Josh Ong is the US Editor at The Next Web. He previously worked as TNW's China Editor and LA Reporter. Follow him on Twitter or email him a Josh Ong is the US Editor at The Next Web. He previously worked as TNW's China Editor and LA Reporter. Follow him on Twitter or email him at [email protected].
OUYA, the company behind the Android gaming console that became a Kickstarter sensation when it raised over $8.5 million on the crowdfunding platform, has announced its release schedule for the much-anticipated device – Kickstarter backers will get the console in March, online preorders will arrive in April and retailers will begin sales in June, The Wall Street Journal reports.
CEO Julie Uhrman provided details of the launch timings to the paper. The console will sell for about $100 and touch controllers should cost about $50, and it is slated to go on sale on Amazon and at retailers, including Target and Best Buy. OUYA had over 68,000 backers on Kickstarter and has sold additional units through pre-orders.
Part of the excitement around OUYA is the number of third-party partners that have already signed on. The company has already announced deals with XBMC, iHeartRadio, and VEVO, and Uhrman says the system should have as many as 200 titles available. Games are expected to be in all genres. Uhrman highlighted an important partnership with Square Enix to bring Final Fantasy 3 onto the TV through OUYA.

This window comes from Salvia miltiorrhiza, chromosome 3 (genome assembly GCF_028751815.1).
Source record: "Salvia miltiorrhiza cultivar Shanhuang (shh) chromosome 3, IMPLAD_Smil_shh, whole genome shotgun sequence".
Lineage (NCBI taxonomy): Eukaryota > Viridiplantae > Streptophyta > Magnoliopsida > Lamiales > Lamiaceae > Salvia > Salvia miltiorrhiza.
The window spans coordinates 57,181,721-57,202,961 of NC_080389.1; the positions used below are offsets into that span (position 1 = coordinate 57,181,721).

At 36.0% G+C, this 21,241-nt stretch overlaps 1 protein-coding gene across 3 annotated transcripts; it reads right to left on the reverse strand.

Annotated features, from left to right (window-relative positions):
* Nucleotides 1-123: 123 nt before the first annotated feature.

In keeping with the open theme of the console, developers will be free to implement OUYA controllers for use with other devices.
“One of the promises of being open is you can use what we build for other things. But you can create accessories and peripherals for our device as well. At the end of the day, it makes our ecosystem richer,” Uhrman told the Journal.
OUYA’s going to arrive with some looming competition, as the mainstream console makers are gearing up for a new generation of systems. Nintendo has already launched its Wii U console, selling 3 million units in its first quarter. It will also be up against some new entrants, like chipmaker Nvidia, which plans to release a Project Shield console/handheld hybrid later this year.
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